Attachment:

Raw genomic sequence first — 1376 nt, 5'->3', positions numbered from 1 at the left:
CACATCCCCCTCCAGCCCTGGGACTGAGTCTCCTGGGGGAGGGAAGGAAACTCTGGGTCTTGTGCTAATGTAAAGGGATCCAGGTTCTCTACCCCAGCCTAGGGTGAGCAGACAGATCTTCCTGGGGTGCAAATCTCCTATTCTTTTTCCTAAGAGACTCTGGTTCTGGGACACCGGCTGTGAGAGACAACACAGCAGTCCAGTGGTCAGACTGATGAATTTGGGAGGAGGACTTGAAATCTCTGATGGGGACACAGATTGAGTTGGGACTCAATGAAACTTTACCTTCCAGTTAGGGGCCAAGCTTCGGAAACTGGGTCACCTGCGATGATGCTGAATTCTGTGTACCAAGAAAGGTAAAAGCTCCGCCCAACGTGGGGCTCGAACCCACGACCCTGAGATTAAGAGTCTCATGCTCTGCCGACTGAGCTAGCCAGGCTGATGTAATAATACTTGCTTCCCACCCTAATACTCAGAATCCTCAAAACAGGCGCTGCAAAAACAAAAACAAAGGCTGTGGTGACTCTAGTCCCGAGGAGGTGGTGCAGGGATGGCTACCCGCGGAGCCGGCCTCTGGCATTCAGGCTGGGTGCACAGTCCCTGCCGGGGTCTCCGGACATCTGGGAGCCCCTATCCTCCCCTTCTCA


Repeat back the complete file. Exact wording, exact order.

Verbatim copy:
Raw genomic sequence first — 1376 nt, 5'->3', positions numbered from 1 at the left:
CACATCCCCCTCCAGCCCTGGGACTGAGTCTCCTGGGGGAGGGAAGGAAACTCTGGGTCTTGTGCTAATGTAAAGGGATCCAGGTTCTCTACCCCAGCCTAGGGTGAGCAGACAGATCTTCCTGGGGTGCAAATCTCCTATTCTTTTTCCTAAGAGACTCTGGTTCTGGGACACCGGCTGTGAGAGACAACACAGCAGTCCAGTGGTCAGACTGATGAATTTGGGAGGAGGACTTGAAATCTCTGATGGGGACACAGATTGAGTTGGGACTCAATGAAACTTTACCTTCCAGTTAGGGGCCAAGCTTCGGAAACTGGGTCACCTGCGATGATGCTGAATTCTGTGTACCAAGAAAGGTAAAAGCTCCGCCCAACGTGGGGCTCGAACCCACGACCCTGAGATTAAGAGTCTCATGCTCTGCCGACTGAGCTAGCCAGGCTGATGTAATAATACTTGCTTCCCACCCTAATACTCAGAATCCTCAAAACAGGCGCTGCAAAAACAAAAACAAAGGCTGTGGTGACTCTAGTCCCGAGGAGGTGGTGCAGGGATGGCTACCCGCGGAGCCGGCCTCTGGCATTCAGGCTGGGTGCACAGTCCCTGCCGGGGTCTCCGGACATCTGGGAGCCCCTATCCTCCCCTTCTCA